It may, indeed, have been difficult to say anything original about these “Cambridge Poets.” Most of them have been uproariously patronized by Fleet Street, which seems not to have had any terror or doubts regarding this sort of poetry. And most have been rebuked or laughed at in THE NEW AGE. . . . Messrs. Crowley, Brooke, Buxton, Neuburg, Flecker, Freyer, a few Girton and Newnham stars are these “poets,” with some others among whom are one or two we mention with respect. It is a change for the good to turn from Mr. Crowley’s dusty, rusty—we should like to say razzly-dazzly—mystagogery to the manly “Anima Vagula,” by Archibald T. Campbell, or to the admirable descriptive piece by Mr. Michaelides, “The Forests of Massachusetts,” and the poem “To my Father,” by the same author. Two of Mr. J. C. Squire’s best pieces are included. The Rev. R. Keable writes two sincere if somewhat fanciful effusions. Mr. Munroe has a few good lines in his play. But, for the rest, what is there but perspiration and vocabulary? A ’cute of pretty phrase drives them repeating it forever and a day; and the influence of Girton and Newnham is apparently deplorable. “Kiss me dearest” might easily be taken by the average reader as a synonym for Cambridge. It is as well to know that there is a permanent Cambridge which is not the city of these versifiers. No wonder, though, that the Perse boy sneered of poets “they droop about in such a tedious row.” One of them implores his fellow students:—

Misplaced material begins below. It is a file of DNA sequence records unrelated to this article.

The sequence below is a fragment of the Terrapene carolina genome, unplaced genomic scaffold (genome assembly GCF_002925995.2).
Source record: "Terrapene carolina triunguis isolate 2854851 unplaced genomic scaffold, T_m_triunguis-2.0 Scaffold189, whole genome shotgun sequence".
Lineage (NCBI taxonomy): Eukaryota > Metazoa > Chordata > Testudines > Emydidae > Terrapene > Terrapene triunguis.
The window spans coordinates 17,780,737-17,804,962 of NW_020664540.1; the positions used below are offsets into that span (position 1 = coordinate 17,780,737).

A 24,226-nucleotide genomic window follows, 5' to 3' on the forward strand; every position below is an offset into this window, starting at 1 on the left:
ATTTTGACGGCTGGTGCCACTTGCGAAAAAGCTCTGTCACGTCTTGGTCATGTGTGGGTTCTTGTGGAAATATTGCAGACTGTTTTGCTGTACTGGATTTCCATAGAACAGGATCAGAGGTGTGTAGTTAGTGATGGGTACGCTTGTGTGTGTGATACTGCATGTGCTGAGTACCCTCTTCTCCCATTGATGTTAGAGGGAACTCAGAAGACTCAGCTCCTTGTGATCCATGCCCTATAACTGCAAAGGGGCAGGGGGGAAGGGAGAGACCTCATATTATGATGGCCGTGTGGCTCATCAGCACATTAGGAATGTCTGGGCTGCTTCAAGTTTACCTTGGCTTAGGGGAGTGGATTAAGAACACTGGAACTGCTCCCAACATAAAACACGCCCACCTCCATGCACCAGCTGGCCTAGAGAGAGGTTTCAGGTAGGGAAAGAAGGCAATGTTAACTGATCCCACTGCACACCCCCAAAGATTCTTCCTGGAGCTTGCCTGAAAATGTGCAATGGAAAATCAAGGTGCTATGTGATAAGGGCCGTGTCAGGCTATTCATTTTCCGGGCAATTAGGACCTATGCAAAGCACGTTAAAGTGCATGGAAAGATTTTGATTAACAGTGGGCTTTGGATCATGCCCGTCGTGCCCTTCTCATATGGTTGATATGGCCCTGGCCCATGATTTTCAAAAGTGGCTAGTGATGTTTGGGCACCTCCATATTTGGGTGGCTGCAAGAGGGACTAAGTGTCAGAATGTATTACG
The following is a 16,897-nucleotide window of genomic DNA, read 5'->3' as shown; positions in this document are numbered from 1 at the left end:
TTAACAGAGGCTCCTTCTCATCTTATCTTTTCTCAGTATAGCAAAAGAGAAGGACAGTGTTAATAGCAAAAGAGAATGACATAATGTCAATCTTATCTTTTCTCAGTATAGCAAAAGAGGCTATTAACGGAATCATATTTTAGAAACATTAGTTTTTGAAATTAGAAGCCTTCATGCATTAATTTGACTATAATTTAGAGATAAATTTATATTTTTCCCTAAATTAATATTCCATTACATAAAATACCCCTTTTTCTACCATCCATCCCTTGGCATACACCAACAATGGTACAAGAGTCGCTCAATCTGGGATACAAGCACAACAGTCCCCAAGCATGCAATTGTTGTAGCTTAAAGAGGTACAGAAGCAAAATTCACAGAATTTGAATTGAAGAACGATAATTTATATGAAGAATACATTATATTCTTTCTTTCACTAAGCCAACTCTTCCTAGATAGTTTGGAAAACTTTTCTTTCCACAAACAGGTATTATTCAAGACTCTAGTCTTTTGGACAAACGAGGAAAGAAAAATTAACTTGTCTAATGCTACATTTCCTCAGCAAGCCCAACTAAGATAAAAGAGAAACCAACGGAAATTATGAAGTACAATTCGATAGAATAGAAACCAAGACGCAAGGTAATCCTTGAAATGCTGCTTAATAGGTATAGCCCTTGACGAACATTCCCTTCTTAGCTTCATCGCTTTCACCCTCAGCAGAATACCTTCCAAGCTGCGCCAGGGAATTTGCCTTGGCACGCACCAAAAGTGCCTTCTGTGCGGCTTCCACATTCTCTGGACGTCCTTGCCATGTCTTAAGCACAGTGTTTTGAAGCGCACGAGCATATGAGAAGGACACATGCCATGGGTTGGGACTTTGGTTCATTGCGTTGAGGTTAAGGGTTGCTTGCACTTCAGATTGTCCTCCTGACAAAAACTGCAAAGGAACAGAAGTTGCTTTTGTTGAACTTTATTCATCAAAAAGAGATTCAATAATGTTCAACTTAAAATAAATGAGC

For God’s sake, let us laugh a little—but himself appears to be most concerned with a certain “Thoralis”—“my sword-like Thoralis,” he calls her.

But none of them laugh, except in a cynical, tired fashion like Mr. Rupert Brooke, who curses like a cavalier to be back in Grantchester, Cambridgeshire—


The shire for men who understand.


Men like Mr. Brooke, you understand! But imagine a man of understanding ranting is such a fashion of his ’shire. These much approved lines on Grantchester are offensive with infantilism.


And is there money still for tea?


A man might say it with a covering laugh—but write it, publish it?

There is not a specimen of wit in the whole volume—but remember it is compiled from one of the parasitical colleges. Except the poems we have distinguished, here is nothing but feebleness, sentimentality, and morbidity—decadence.

—The New Age, 25 December 1913.